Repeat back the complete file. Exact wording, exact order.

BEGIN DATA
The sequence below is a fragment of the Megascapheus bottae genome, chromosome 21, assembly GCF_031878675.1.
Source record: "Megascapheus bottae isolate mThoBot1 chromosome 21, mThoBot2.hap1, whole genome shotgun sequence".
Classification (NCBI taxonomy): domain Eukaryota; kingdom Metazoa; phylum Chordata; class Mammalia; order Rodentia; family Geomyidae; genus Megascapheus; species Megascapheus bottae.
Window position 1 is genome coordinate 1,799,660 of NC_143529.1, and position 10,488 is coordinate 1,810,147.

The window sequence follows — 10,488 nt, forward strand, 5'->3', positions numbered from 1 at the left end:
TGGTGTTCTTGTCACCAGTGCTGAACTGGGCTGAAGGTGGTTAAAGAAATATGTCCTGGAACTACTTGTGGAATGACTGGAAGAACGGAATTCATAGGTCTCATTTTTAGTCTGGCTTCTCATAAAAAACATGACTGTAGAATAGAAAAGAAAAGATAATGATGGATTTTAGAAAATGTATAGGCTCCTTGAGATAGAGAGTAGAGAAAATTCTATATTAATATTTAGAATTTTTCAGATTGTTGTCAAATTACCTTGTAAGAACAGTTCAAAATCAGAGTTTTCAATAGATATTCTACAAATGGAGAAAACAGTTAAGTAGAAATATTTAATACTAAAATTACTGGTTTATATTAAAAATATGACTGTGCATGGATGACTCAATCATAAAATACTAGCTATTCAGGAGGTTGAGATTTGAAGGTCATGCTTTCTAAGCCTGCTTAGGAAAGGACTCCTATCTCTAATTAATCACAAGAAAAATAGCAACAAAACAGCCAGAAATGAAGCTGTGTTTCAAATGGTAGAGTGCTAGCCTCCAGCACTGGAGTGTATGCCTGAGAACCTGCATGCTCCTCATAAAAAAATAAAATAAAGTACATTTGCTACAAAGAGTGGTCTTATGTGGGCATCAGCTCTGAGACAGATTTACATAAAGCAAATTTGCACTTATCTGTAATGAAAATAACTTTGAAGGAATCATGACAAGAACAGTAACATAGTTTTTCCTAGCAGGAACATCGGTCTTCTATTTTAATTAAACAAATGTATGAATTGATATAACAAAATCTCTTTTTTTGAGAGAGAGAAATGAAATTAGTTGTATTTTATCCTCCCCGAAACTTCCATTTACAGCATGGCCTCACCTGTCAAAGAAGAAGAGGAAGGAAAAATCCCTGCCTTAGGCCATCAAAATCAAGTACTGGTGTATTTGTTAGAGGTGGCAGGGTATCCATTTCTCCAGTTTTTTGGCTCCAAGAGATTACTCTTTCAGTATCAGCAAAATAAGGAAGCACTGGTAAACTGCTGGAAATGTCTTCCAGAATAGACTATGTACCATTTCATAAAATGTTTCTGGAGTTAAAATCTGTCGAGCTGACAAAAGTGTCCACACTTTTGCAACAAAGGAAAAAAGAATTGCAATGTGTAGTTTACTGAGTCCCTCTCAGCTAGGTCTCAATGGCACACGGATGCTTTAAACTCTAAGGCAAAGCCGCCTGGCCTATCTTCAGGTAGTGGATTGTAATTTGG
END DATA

The sequence below is a fragment of the Megascapheus bottae genome, chromosome 21, assembly GCF_031878675.1.
Source record: "Megascapheus bottae isolate mThoBot1 chromosome 21, mThoBot2.hap1, whole genome shotgun sequence".
Classification (NCBI taxonomy): domain Eukaryota; kingdom Metazoa; phylum Chordata; class Mammalia; order Rodentia; family Geomyidae; genus Megascapheus; species Megascapheus bottae.
Window position 1 is genome coordinate 1,799,660 of NC_143529.1, and position 10,488 is coordinate 1,810,147.

The window sequence follows — 10,488 nt, forward strand, 5'->3', positions numbered from 1 at the left end:
TGGTGTTCTTGTCACCAGTGCTGAACTGGGCTGAAGGTGGTTAAAGAAATATGTCCTGGAACTACTTGTGGAATGACTGGAAGAACGGAATTCATAGGTCTCATTTTTAGTCTGGCTTCTCATAAAAAACATGACTGTAGAATAGAAAAGAAAAGATAATGATGGATTTTAGAAAATGTATAGGCTCCTTGAGATAGAGAGTAGAGAAAATTCTATATTAATATTTAGAATTTTTCAGATTGTTGTCAAATTACCTTGTAAGAACAGTTCAAAATCAGAGTTTTCAATAGATATTCTACAAATGGAGAAAACAGTTAAGTAGAAATATTTAATACTAAAATTACTGGTTTATATTAAAAATATGACTGTGCATGGATGACTCAATCATAAAATACTAGCTATTCAGGAGGTTGAGATTTGAAGGTCATGCTTTCTAAGCCTGCTTAGGAAAGGACTCCTATCTCTAATTAATCACAAGAAAAATAGCAACAAAACAGCCAGAAATGAAGCTGTGTTTCAAATGGTAGAGTGCTAGCCTCCAGCACTGGAGTGTATGCCTGAGAACCTGCATGCTCCTCATAAAAAAATAAAATAAAGTACATTTGCTACAAAGAGTGGTCTTATGTGGGCATCAGCTCTGAGACAGATTTACATAAAGCAAATTTGCACTTATCTGTAATGAAAATAACTTTGAAGGAATCATGACAAGAACAGTAACATAGTTTTTCCTAGCAGGAACATCGGTCTTCTATTTTAATTAAACAAATGTATGAATTGATATAACAAAATCTCTTTTTTTGAGAGAGAGAAATGAAATTAGTTGTATTTTATCCTCCCCGAAACTTCCATTTACAGCATGGCCTCACCTGTCAAAGAAGAAGAGGAAGGAAAAATCCCTGCCTTAGGCCATCAAAATCAAGTACTGGTGTATTTGTTAGAGGTGGCAGGGTATCCATTTCTCCAGTTTTTTGGCTCCAAGAGATTACTCTTTCAGTATCAGCAAAATAAGGAAGCACTGGTAAACTGCTGGAAATGTCTTCCAGAATAGACTATGTACCATTTCATAAAATGTTTCTGGAGTTAAAATCTGTCGAGCTGACAAAAGTGTCCACACTTTTGCAACAAAGGAAAAAAGAATTGCAATGTGTAGTTTACTGAGTCCCTCTCAGCTAGGTCTCAATGGCACACGGATGCTTTAAACTCTAAGGCAAAGCCGCCTGGCCTATCTTCAGGTAGTGGATTGTAATTTGG